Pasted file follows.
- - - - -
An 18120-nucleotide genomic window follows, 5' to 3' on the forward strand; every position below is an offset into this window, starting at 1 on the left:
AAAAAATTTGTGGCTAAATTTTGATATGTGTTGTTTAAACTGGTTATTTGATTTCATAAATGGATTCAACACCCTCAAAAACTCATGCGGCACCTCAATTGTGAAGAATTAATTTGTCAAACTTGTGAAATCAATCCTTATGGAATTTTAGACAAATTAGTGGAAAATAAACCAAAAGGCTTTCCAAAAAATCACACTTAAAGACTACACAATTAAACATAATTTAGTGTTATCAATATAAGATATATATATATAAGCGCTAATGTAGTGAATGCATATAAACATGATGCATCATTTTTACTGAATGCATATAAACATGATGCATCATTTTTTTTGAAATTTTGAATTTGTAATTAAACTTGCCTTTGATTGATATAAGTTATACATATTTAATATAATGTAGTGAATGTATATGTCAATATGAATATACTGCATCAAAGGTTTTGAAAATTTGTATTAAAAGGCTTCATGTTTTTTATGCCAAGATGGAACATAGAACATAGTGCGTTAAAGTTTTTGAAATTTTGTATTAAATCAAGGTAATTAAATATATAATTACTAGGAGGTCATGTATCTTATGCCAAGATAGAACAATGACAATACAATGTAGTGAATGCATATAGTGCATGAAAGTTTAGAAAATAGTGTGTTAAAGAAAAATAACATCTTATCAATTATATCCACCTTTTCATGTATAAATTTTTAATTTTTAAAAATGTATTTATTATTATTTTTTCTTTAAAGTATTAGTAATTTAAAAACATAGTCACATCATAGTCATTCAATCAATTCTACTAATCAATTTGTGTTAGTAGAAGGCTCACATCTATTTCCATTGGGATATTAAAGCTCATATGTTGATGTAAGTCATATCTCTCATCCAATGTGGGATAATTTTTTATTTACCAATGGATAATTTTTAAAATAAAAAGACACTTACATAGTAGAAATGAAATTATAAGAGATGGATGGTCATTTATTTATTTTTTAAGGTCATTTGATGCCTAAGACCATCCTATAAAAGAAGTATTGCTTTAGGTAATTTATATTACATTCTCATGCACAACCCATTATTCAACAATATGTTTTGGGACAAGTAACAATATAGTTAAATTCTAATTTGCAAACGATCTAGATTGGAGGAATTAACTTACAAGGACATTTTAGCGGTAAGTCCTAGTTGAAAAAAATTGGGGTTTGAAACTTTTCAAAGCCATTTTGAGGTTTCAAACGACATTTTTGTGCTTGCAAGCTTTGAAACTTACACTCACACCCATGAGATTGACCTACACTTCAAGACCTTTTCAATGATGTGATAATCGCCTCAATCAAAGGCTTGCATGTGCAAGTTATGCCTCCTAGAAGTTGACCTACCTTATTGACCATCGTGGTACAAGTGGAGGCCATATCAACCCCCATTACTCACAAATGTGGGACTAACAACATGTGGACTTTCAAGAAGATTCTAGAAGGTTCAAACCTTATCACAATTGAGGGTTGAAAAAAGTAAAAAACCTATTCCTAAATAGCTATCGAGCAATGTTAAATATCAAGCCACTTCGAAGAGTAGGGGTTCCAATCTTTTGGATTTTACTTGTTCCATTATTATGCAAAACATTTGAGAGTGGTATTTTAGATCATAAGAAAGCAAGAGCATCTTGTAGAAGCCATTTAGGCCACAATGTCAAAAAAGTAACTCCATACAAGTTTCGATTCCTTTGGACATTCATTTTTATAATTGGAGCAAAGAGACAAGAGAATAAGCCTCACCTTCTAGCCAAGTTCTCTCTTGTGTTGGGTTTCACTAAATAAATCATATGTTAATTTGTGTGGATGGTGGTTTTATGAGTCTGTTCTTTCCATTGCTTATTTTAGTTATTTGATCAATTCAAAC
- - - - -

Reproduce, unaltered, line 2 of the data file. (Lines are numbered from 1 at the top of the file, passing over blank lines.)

AAAAAATTTGTGGCTAAATTTTGATATGTGTTGTTTAAACTGGTTATTTGATTTCATAAATGGATTCAACACCCTCAAAAACTCATGCGGCACCTCAATTGTGAAGAATTAATTTGTCAAACTTGTGAAATCAATCCTTATGGAATTTTAGACAAATTAGTGGAAAATAAACCAAAAGGCTTTCCAAAAAATCACACTTAAAGACTACACAATTAAACATAATTTAGTGTTATCAATATAAGATATATATATATAAGCGCTAATGTAGTGAATGCATATAAACATGATGCATCATTTTTACTGAATGCATATAAACATGATGCATCATTTTTTTTGAAATTTTGAATTTGTAATTAAACTTGCCTTTGATTGATATAAGTTATACATATTTAATATAATGTAGTGAATGTATATGTCAATATGAATATACTGCATCAAAGGTTTTGAAAATTTGTATTAAAAGGCTTCATGTTTTTTATGCCAAGATGGAACATAGAACATAGTGCGTTAAAGTTTTTGAAATTTTGTATTAAATCAAGGTAATTAAATATATAATTACTAGGAGGTCATGTATCTTATGCCAAGATAGAACAATGACAATACAATGTAGTGAATGCATATAGTGCATGAAAGTTTAGAAAATAGTGTGTTAAAGAAAAATAACATCTTATCAATTATATCCACCTTTTCATGTATAAATTTTTAATTTTTAAAAATGTATTTATTATTATTTTTTCTTTAAAGTATTAGTAATTTAAAAACATAGTCACATCATAGTCATTCAATCAATTCTACTAATCAATTTGTGTTAGTAGAAGGCTCACATCTATTTCCATTGGGATATTAAAGCTCATATGTTGATGTAAGTCATATCTCTCATCCAATGTGGGATAATTTTTTATTTACCAATGGATAATTTTTAAAATAAAAAGACACTTACATAGTAGAAATGAAATTATAAGAGATGGATGGTCATTTATTTATTTTTTAAGGTCATTTGATGCCTAAGACCATCCTATAAAAGAAGTATTGCTTTAGGTAATTTATATTACATTCTCATGCACAACCCATTATTCAACAATATGTTTTGGGACAAGTAACAATATAGTTAAATTCTAATTTGCAAACGATCTAGATTGGAGGAATTAACTTACAAGGACATTTTAGCGGTAAGTCCTAGTTGAAAAAAATTGGGGTTTGAAACTTTTCAAAGCCATTTTGAGGTTTCAAACGACATTTTTGTGCTTGCAAGCTTTGAAACTTACACTCACACCCATGAGATTGACCTACACTTCAAGACCTTTTCAATGATGTGATAATCGCCTCAATCAAAGGCTTGCATGTGCAAGTTATGCCTCCTAGAAGTTGACCTACCTTATTGACCATCGTGGTACAAGTGGAGGCCATATCAACCCCCATTACTCACAAATGTGGGACTAACAACATGTGGACTTTCAAGAAGATTCTAGAAGGTTCAAACCTTATCACAATTGAGGGTTGAAAAAAGTAAAAAACCTATTCCTAAATAGCTATCGAGCAATGTTAAATATCAAGCCACTTCGAAGAGTAGGGGTTCCAATCTTTTGGATTTTACTTGTTCCATTATTATGCAAAACATTTGAGAGTGGTATTTTAGATCATAAGAAAGCAAGAGCATCTTGTAGAAGCCATTTAGGCCACAATGTCAAAAAAGTAACTCCATACAAGTTTCGATTCCTTTGGACATTCATTTTTATAATTGGAGCAAAGAGACAAGAGAATAAGCCTCACCTTCTAGCCAAGTTCTCTCTTGTGTTGGGTTTCACTAAATAAATCATATGTTAATTTGTGTGGATGGTGGTTTTATGAGTCTGTTCTTTCCATTGCTTATTTTAGTTATTTGATCAATTCAAAC